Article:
- BACKGROUND OF THE INVENTION
The present invention relates to a display for a vehicle, and more particularly to a display for an aircraft flight management system which also displays terrain features.
Modern map displays, particularly those used in aircraft for flight planning and monitoring, are capable of displaying a considerable amount of information such as flight planning information and terrain information. The terrain information consists of situational awareness (SA) terrain and terrain cautions and warnings which, among other things, may indicate where the aircraft may potentially impact terrain. The flight planning information consists of flight path information, altitude information and other information useful to a pilot or crewmember in following and anticipating the path and altitude of the aircraft over the ground.
- BRIEF SUMMARY OF THE INVENTION
A three dimensional representation of a flight path provides better spatial understanding of the planned flight path and therefore reduces the navigational workload for a flight crew. In particular, when a 3D terrain representation is used as an underlay for a 3D flight path display, the relative positioning of the flight path to the terrain can readily be seen. This aids in detecting potential flight path conflicts with terrain as well as planning for optimal paths around potentially hazardous areas. The 3D flight path display with a terrain underlay will also significantly enhance the perception of depth and relative location during the flight path visualization therefore reducing flight crew work load and providing more timely information about potential dangers along the flight path. There are significant challenges to producing such displays since such displays often must cover a large area of terrain. Generating the displays in real time with a large amount of terrain data presents significant difficulties for avionics flight management and display systems including the difficulty of performing the enormous computational tasks associated with providing detailed terrain representations over a large area.
BRIEF DESCRIPTION OF THE DRAWINGS
The instant invention addresses the aforementioned difficulties by significantly reducing the computation and data load for producing the flight plan and terrain display for flight management systems. This is accomplished through the use of intelligent level of detail control which computes and displays flight plan areas and related terrain with a high level of detail. The outer terrain details, i.e., those further removed from the flight path are processed and displayed in a manner that shows all significant terrain features, e.g., peaks, towers, and the like, but with much less detail so as to significantly reduce the overall computational load for producing such 3D flight path displays. This ensures that all-important information relative to the flight path is correctly processed and displayed while secondary information is shown with important features to provide broad awareness of areas surrounding the intended flight path.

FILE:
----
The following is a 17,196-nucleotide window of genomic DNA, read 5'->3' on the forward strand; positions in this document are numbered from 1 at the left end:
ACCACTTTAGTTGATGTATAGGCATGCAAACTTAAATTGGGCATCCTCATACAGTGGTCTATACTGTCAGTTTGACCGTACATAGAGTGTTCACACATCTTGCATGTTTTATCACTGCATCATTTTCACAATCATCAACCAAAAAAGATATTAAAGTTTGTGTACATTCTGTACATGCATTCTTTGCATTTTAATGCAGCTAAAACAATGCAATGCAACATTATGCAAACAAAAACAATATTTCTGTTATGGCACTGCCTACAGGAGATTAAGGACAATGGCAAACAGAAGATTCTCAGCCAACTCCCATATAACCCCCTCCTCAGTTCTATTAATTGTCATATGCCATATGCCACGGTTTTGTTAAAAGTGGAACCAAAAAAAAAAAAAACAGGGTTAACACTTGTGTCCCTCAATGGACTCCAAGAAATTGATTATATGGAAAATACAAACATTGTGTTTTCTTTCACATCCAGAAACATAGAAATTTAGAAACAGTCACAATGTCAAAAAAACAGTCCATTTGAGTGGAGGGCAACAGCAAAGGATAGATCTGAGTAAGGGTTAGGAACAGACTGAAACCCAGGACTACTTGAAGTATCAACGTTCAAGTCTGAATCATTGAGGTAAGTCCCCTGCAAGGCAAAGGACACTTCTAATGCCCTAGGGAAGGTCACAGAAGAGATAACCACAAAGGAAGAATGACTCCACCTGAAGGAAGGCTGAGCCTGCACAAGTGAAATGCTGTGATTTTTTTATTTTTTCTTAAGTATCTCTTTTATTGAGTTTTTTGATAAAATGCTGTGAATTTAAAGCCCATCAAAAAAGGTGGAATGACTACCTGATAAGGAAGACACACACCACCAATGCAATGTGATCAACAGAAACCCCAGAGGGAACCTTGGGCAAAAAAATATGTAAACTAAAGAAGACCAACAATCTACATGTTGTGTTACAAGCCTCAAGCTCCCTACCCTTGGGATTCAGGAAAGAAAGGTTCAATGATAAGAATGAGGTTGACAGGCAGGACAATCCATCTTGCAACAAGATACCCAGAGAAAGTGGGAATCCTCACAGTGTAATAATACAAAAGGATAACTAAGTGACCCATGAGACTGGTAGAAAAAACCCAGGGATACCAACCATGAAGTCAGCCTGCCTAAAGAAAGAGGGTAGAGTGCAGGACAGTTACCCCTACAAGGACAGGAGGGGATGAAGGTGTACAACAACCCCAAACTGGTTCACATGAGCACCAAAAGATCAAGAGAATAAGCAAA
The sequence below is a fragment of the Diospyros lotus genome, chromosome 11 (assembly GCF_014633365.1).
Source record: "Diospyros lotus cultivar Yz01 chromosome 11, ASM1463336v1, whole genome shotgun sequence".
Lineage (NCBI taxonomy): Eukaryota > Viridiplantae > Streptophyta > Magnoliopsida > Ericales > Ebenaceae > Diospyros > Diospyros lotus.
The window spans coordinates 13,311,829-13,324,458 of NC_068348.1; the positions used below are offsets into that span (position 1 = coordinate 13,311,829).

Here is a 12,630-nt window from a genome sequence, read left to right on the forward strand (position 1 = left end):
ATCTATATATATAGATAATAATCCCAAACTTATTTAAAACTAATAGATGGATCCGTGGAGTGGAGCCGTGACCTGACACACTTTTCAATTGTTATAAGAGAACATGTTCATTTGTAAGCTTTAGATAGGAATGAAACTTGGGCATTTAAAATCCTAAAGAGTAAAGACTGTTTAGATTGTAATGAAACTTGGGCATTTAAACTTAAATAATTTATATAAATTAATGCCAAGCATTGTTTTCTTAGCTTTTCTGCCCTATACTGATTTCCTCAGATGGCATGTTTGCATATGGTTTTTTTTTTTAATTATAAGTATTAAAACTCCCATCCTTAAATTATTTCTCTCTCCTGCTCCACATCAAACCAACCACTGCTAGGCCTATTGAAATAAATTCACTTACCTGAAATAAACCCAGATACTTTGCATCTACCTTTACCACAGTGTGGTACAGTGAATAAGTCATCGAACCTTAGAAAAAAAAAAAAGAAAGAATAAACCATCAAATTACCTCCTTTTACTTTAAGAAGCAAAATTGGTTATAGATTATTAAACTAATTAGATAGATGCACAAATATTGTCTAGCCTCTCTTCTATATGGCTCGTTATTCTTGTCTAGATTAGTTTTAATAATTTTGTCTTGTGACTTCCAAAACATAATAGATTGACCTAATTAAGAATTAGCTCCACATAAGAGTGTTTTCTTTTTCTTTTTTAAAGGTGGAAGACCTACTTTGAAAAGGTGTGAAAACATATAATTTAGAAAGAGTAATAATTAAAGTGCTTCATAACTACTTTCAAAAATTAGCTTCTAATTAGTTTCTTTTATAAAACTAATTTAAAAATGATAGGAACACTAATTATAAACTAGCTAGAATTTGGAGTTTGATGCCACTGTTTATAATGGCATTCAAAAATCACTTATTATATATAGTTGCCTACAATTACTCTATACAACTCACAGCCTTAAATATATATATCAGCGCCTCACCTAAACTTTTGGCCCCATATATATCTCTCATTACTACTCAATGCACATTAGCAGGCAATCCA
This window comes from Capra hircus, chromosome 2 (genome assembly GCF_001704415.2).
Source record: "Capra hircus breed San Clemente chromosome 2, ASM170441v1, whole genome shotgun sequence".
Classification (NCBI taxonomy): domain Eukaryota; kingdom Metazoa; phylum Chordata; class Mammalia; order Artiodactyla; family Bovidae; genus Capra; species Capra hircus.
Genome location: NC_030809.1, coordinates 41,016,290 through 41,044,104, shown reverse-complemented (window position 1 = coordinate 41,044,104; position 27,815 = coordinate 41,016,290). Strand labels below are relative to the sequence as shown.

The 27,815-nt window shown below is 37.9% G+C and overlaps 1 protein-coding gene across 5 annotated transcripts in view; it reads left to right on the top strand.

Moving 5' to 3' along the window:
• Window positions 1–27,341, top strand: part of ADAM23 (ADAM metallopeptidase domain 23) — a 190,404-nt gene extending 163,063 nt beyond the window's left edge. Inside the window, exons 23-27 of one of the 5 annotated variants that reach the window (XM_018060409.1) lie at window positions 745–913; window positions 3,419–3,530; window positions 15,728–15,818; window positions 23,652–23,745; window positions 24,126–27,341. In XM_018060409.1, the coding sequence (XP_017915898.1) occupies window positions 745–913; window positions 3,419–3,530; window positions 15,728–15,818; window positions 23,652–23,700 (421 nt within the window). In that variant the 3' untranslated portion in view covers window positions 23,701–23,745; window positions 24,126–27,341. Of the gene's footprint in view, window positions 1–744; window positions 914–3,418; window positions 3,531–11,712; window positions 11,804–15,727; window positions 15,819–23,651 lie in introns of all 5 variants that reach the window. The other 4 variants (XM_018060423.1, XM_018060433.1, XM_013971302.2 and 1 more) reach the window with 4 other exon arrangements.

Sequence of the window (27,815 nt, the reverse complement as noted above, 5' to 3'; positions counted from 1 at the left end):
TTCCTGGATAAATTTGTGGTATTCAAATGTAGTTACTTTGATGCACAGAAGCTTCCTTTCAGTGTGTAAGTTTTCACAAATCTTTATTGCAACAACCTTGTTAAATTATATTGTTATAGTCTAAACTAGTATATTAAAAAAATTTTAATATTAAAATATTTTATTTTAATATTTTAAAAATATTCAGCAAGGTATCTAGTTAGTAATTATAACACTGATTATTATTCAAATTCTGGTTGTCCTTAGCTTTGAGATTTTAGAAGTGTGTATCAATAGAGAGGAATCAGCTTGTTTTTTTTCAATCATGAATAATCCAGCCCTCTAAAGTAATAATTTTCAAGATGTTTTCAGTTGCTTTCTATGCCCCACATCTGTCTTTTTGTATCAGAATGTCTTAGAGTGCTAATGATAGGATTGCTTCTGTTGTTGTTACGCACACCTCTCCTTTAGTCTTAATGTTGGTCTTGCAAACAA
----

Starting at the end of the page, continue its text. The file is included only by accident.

The present invention will hereinafter be described in conjunction with the appended drawing figures, wherein like numerals denote like elements, and in which:
FIG. 1 is a block diagram of a flight management display system usable with the instant invention.
FIG. 2 is a representation of a display showing an aircraft flight path underlaid by terrain features in relatively high detail.
FIG. 3 is a representation of a display showing an aircraft flight path underlaid by terrain features in relatively lower detail.
FIG. 4 is a representation of a flight path showing the area immediately proximate the path.
DETAILED DESCRIPTION OF A PREFERRED EMBODIMENT
FIG. 5 is a flow diagram describing how the flight management system produces the display format of the invention.
The present invention may be described in terms of functional block diagrams and various processing steps. It should be appreciated that such functional blocks may be realized in many different forms of hardware, firmware, and/or software components configured to perform the various functions. For example, the present invention may employ various integrated circuit components, e.g., memory elements, digital signal processing elements, look-up tables, and the like, which may carry out a variety of functions under the control of one or more microprocessors or other control devices. Such general techniques are known to those skilled in the art and are not described in detail herein. Moreover, it should be understood that the exemplary process illustrated may include additional or fewer steps or may be performed in the context of a larger processing scheme. Furthermore, the various methods presented in the drawing Figures or the specification are not to be construed as limiting the order in which the individual processing steps may be performed.